30     Chapter 2    
      Thus, ironically, continuing to 'believe' in free will amounts to the
admission that whoever has the most power will dictate what we
'believe,' or at least, what we will accept. If Ben has the 'belief' that he
has the 'right' to use charm, hypnosis, advertising, the school system,
social pressures, or any other force to convince the rest of us that we
will, or even, that we should, be 'Ben'd,' then there is nothing except
our own charm, etc. -- our own power -- to prevent that. We have no
more 'right' to our 'belief' that we should not be 'Ben'd' than Ben does
to his 'belief' that we should. It all comes down to, who is more
"persuasive" -- which means, exactly, who has more power. If our
"consent" can be "manufactured"
rather than directly forced, then so
much the better.
      We are, exactly, back to being Ones in motion, 'free' to occupy any
'place' in the space -- and thus with no 'right' to any particular 'place,'
either. There is nothing at all 'academic' about the basic assumption
under discussion in this chapter.
1. Herman ES, Chomsky N (1988).
Manufacturing consent: the political economy of
the mass media. New York: Pantheon Books.
      It should be made clear to scientists that, by this formal model, also
not ruled out is the 'belief' that science and reason ought to be
abandoned, or even actively destroyed -- since they lead us inevitably
toward what is false, rather than toward what is true. If rational and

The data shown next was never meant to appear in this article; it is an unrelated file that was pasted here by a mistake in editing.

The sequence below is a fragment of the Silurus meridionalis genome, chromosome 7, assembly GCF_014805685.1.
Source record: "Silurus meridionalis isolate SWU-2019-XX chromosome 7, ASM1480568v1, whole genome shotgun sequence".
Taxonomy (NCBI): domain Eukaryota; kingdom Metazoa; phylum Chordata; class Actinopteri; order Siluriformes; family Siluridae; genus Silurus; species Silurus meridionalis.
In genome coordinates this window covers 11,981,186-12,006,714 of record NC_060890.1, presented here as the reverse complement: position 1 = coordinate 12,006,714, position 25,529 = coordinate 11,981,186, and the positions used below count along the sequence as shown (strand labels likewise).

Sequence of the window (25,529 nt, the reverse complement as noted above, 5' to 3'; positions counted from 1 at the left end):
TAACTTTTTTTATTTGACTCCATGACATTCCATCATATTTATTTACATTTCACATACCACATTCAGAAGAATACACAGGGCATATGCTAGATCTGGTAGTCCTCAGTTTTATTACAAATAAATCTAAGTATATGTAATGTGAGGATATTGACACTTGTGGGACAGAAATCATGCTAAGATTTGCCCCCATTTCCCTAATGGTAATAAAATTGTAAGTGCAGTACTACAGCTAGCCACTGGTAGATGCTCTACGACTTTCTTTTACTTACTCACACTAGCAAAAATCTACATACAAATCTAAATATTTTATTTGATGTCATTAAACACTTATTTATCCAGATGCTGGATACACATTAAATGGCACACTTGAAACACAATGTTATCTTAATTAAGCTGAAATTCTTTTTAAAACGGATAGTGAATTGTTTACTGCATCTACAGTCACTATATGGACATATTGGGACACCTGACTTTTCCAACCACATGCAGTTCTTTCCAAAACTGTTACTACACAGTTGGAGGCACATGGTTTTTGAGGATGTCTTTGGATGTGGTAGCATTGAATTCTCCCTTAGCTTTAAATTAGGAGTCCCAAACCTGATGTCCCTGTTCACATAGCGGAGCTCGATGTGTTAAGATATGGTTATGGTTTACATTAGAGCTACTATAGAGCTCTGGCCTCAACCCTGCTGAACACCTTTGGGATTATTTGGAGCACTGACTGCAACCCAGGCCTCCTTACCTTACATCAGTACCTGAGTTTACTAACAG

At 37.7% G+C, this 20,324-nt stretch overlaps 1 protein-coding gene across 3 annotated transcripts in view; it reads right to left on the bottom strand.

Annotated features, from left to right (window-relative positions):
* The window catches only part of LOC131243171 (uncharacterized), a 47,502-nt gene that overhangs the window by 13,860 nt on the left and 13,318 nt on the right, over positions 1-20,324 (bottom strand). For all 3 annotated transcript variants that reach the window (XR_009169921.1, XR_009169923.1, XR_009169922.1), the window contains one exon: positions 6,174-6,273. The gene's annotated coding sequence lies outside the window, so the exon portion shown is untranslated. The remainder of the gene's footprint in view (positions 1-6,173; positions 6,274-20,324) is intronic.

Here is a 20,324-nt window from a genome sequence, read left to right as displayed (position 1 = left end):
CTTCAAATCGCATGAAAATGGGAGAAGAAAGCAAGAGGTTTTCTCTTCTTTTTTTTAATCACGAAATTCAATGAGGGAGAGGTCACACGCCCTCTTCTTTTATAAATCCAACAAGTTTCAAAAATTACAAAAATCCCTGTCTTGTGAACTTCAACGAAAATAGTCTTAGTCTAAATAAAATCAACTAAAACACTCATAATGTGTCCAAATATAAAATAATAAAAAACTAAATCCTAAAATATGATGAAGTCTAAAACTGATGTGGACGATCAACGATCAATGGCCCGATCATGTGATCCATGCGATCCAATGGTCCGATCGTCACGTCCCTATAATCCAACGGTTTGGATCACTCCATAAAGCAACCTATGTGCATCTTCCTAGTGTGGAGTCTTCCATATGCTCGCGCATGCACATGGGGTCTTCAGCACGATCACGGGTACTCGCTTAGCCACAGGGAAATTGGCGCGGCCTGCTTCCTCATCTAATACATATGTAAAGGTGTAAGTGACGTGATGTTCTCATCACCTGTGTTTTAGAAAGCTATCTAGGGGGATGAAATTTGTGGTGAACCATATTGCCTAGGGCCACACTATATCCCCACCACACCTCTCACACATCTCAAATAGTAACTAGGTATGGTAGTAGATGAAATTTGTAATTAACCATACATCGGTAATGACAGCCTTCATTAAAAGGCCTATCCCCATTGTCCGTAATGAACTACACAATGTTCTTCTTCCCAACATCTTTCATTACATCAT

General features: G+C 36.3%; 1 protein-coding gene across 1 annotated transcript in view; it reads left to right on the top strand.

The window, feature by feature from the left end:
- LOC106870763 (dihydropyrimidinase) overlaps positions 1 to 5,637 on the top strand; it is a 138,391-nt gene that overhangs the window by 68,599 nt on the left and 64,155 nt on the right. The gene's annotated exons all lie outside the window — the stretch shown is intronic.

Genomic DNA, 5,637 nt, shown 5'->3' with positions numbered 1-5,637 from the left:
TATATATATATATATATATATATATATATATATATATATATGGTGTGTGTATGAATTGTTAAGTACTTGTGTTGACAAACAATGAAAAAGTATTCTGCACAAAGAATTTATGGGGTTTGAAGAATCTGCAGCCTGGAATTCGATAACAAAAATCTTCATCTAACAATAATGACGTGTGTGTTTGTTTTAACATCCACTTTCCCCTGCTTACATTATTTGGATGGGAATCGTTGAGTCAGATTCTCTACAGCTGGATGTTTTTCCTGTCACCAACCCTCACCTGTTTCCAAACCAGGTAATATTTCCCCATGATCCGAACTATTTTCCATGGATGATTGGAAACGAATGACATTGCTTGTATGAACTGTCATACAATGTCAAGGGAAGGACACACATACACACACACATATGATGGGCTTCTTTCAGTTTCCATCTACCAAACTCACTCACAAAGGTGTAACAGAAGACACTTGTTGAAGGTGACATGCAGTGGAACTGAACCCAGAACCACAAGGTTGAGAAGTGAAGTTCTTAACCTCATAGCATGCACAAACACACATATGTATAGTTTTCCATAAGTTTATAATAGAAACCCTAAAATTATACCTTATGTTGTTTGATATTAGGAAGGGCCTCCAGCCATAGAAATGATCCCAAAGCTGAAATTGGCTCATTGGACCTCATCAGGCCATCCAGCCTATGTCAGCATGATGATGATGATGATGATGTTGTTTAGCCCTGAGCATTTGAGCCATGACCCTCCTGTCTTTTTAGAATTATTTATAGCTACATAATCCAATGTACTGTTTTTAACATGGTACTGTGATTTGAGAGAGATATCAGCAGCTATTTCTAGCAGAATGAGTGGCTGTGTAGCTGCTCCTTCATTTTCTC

scientific inquiry will increasingly lead us toward what is false, then
perhaps they really should be abandoned. But, as has just been shown,
in this set-up, all matters of 'belief' are reducible to matters of power --
and who has it. Science, and rationality itself, then, are in no way
'protected,' once 'belief' can be used to 'justify' something that our best
efforts to be rational tell us can not possibly be true.
IF TRUE,              THEN FALSE
Reason and Science   Free Will
IF TRUE,              THEN FALSE
Free Will                       Reason and Science
SO, save one, abandon the other:
Free Will                       Reason and Science
      It also needs to be made clear that the choice for belief, in spite of
reason is formally identical to the choice for reason, in spite of belief.
Belief, in spite of reason: a rationally inquiring scientist who continues
to 'believe' in the existence of free will (except when he personally is
being a scientist) is expressing exactly the same 'logic' as Reason, in
spite of belief: a believer who continues to accept the conclusions of
rational inquiry and science (except when something 'scientific'
contradicts his personal 'beliefs').
Reason - - - (personal exceptions to sheer
Reason) - - - - > 'Belief'
Belief - - - (personal exceptions to sheer
Belief) - - - - -> 'Reason'
      Furthermore, just as scientists need to remember that the particular
'solution' to the conundrum, one proposed not only by scientists like
Mr. Pinker, but also, in its opposite but formally identical form, by
religious fundamentalism, is no way to guarantee that scientific or
otherwise rational inquiry will even continue to exist, believers need to
remember that this is also no way of rescuing belief. In this model,
rationality, science, free will, Catholicism, and psychic crystal
pyramids -- all of them -- continue to exist only because someone who
has enough power says that they may. All of them are reasonable, or

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